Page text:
What if the attorney's recommendation was "do not sign the premarital agreement as written?" The lawyer's guidance was still independent legal advice despite the client's rejection.
What if the drafting party recommended the other fiancé obtain legal advice before deciding whether or not to sign the agreement? Still, the other party rejected the recommendation and signed without a lawyer reviewing the agreement? Knowing and having the opportunity to obtain independent legal advice will be evidence of voluntariness.
The court may consider whether any misrepresentations were made in obtaining the agreement. Was there any fraud to induce the party to sign the premarital agreement? Did a party materially misrepresent their property and debts? Misrepresentation occurs when a party misleads or hides assets or liabilities from the other party.
Amount of Information
A court may also consider how much information was provided before the signing of the agreement. Parties to a premarital agreement may include a recital or statement about how they know everything they need to know and how they made financial disclosure before executing the contract.
Full financial disclosure of assets and debts is essential, but the right to fair and reasonable disclosure of property and financial obligations may be waived. Not surprisingly, the waiver must be voluntary, express, and in writing.
There are various ways to make sufficient financial disclosures:
- Itemized statements
- Statements of net worth
- Income summary
- Provision of financial records
- Verbal exchange of financial information
- Business profit and loss statement and
- Informal exposure providing "constructive knowledge."
Constructive knowledge is based upon pre-existing informally obtained financial information. Knowledge is gathered by observation and communications occurring before and during the couple's courtship. Relying on the outward appearance of someone's lifestyle without concrete evidence of net worth and income should be avoided.
The court can consider whether any information was withheld from the parties signing the agreement. A person may enjoy a high standard of living but be massively in debt. Hence the need for full disclosure of property and finances.
Worse, a carefully planned façade of wealth could rise to the level of intentional fraud. If a spouse purposely induces a fiancé into marriage by rubbing elbows with the right people and appearing on exclusive occasions, this could be considered fraud.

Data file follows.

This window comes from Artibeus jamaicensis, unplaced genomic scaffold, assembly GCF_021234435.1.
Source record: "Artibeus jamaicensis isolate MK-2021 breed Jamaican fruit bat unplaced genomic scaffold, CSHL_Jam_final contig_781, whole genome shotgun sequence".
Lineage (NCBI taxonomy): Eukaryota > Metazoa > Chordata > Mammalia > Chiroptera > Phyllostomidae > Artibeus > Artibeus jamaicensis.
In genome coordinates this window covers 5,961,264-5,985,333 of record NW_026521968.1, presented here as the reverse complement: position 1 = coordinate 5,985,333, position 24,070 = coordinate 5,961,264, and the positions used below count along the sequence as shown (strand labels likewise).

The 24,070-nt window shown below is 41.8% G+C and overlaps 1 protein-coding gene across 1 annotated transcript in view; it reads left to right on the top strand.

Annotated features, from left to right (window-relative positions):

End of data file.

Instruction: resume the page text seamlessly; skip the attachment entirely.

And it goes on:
Conversely, someone who appears to be of modest means may be pretty wealthy. Even after becoming a billionaire, Sam Walton, the founder of Walmart, drove a pickup truck and wore clothes from his discount store. Looks can be deceiving.
Evidence of Fraud Duress, Undue Influence
The law of whether Texas courts can consider evidence of fraud, coercion, and undue influence in whether an involuntary execution of a premarital agreement is uncertain. This is due to the Texas Family Code, which makes unintended execution and unconscionability the exclusive defenses to a premarital agreement as of September 1, 1993. Courts agree that these defenses can be considered for agreements made on or before September 1, 1993. They are less specific for agreements made after.
Whether there was overreaching, duress, or undue influence depends upon the circumstances and is not always obvious. Consider the voluntariness of the following circumstances:
Were there threats? Duress includes a threat of violence, which would be persuasive evidence of involuntariness. By contrast, threatening not to marry unless a premarital agreement is signed is not compelling evidence.
Competency is a question of whether a person can understand the agreement. Did the spouse have the legal capacity to contract at the time they signed the deal? Were they mentally incompetent at the time? Did the spouse sign the premarital agreement under the influence of drugs or alcohol?
When the premarital agreement was presented for execution is yet another essential factor when considering voluntariness. Generally, premarital agreements should be finalized as far in advance of the wedding date as possible.
An agreement executed too close to the wedding date has a higher probability of being challenged on the grounds of duress or undue influence. However, several Texas cases have upheld premarital agreements that were executed close in time to the wedding. Williams v. Williams, 720 S.W.2d 246 (Tex. App.–Houston [14th Dist.] 1986, no writ)
A better plan would be to allow sufficient time for a reasonable reflection. What is considered a reasonable time may depend on the circumstances involved.
Knowledge of Marital Rights
The voluntariness factor also considers the importance of obtaining independent legal advice and knowing the fiancé's financial situation. This involves the couple knowing how Texas Law handles Marital Rights and Obligations without a premarital agreement.
Generally, the most significant impact is usually on community property rights and alimony. A waiver of these rights must be voluntary for a premarital agreement to be enforced against the waiving spouse.
There are limits on what a fiancé can waive. Before signing any agreement, discuss those rights and obligations with a lawyer.
It is not persuasive for the woman to be so worried about being pregnant that she signed the premarital agreement.